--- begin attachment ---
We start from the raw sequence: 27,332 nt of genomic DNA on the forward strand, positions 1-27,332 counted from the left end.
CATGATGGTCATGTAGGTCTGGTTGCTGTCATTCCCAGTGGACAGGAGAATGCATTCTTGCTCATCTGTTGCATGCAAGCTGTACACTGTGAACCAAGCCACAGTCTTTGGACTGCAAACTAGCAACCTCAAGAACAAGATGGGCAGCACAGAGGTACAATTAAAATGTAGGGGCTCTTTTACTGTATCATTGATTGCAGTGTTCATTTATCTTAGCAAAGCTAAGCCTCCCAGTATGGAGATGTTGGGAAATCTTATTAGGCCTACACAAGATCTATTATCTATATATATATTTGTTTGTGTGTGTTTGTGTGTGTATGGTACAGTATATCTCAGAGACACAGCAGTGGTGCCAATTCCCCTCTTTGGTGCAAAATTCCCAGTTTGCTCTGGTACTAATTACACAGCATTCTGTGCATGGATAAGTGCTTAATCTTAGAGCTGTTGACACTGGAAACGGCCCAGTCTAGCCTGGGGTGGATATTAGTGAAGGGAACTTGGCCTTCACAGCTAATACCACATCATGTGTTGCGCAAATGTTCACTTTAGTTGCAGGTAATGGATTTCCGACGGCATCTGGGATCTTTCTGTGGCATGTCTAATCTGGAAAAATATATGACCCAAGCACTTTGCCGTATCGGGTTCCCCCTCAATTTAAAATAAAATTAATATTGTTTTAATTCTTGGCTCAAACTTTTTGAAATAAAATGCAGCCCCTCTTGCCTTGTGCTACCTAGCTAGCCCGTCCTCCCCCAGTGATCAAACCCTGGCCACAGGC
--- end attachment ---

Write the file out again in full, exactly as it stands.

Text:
We start from the raw sequence: 27,332 nt of genomic DNA on the forward strand, positions 1-27,332 counted from the left end.
CATGATGGTCATGTAGGTCTGGTTGCTGTCATTCCCAGTGGACAGGAGAATGCATTCTTGCTCATCTGTTGCATGCAAGCTGTACACTGTGAACCAAGCCACAGTCTTTGGACTGCAAACTAGCAACCTCAAGAACAAGATGGGCAGCACAGAGGTACAATTAAAATGTAGGGGCTCTTTTACTGTATCATTGATTGCAGTGTTCATTTATCTTAGCAAAGCTAAGCCTCCCAGTATGGAGATGTTGGGAAATCTTATTAGGCCTACACAAGATCTATTATCTATATATATATTTGTTTGTGTGTGTTTGTGTGTGTATGGTACAGTATATCTCAGAGACACAGCAGTGGTGCCAATTCCCCTCTTTGGTGCAAAATTCCCAGTTTGCTCTGGTACTAATTACACAGCATTCTGTGCATGGATAAGTGCTTAATCTTAGAGCTGTTGACACTGGAAACGGCCCAGTCTAGCCTGGGGTGGATATTAGTGAAGGGAACTTGGCCTTCACAGCTAATACCACATCATGTGTTGCGCAAATGTTCACTTTAGTTGCAGGTAATGGATTTCCGACGGCATCTGGGATCTTTCTGTGGCATGTCTAATCTGGAAAAATATATGACCCAAGCACTTTGCCGTATCGGGTTCCCCCTCAATTTAAAATAAAATTAATATTGTTTTAATTCTTGGCTCAAACTTTTTGAAATAAAATGCAGCCCCTCTTGCCTTGTGCTACCTAGCTAGCCCGTCCTCCCCCAGTGATCAAACCCTGGCCACAGGC